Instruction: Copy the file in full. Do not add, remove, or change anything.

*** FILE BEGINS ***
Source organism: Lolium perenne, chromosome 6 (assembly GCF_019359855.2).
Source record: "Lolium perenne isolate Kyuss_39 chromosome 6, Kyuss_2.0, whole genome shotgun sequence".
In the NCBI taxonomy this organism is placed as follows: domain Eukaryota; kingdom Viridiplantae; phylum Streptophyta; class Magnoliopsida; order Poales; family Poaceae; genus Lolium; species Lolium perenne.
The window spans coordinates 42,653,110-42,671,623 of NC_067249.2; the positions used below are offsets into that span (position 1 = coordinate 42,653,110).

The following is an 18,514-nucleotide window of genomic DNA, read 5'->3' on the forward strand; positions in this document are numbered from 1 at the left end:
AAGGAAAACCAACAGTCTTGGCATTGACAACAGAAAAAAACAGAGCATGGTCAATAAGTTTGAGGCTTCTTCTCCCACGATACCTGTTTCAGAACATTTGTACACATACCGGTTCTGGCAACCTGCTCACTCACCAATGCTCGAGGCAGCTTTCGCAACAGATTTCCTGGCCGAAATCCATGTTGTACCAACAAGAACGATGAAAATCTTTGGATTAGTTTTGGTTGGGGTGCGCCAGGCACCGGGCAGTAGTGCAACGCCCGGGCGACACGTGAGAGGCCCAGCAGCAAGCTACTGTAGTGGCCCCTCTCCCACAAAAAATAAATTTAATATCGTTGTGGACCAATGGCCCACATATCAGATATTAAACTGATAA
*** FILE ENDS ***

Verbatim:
Source organism: Lolium perenne, chromosome 6 (assembly GCF_019359855.2).
Source record: "Lolium perenne isolate Kyuss_39 chromosome 6, Kyuss_2.0, whole genome shotgun sequence".
In the NCBI taxonomy this organism is placed as follows: domain Eukaryota; kingdom Viridiplantae; phylum Streptophyta; class Magnoliopsida; order Poales; family Poaceae; genus Lolium; species Lolium perenne.
The window spans coordinates 42,653,110-42,671,623 of NC_067249.2; the positions used below are offsets into that span (position 1 = coordinate 42,653,110).

The following is an 18,514-nucleotide window of genomic DNA, read 5'->3' on the forward strand; positions in this document are numbered from 1 at the left end:
AAGGAAAACCAACAGTCTTGGCATTGACAACAGAAAAAAACAGAGCATGGTCAATAAGTTTGAGGCTTCTTCTCCCACGATACCTGTTTCAGAACATTTGTACACATACCGGTTCTGGCAACCTGCTCACTCACCAATGCTCGAGGCAGCTTTCGCAACAGATTTCCTGGCCGAAATCCATGTTGTACCAACAAGAACGATGAAAATCTTTGGATTAGTTTTGGTTGGGGTGCGCCAGGCACCGGGCAGTAGTGCAACGCCCGGGCGACACGTGAGAGGCCCAGCAGCAAGCTACTGTAGTGGCCCCTCTCCCACAAAAAATAAATTTAATATCGTTGTGGACCAATGGCCCACATATCAGATATTAAACTGATAA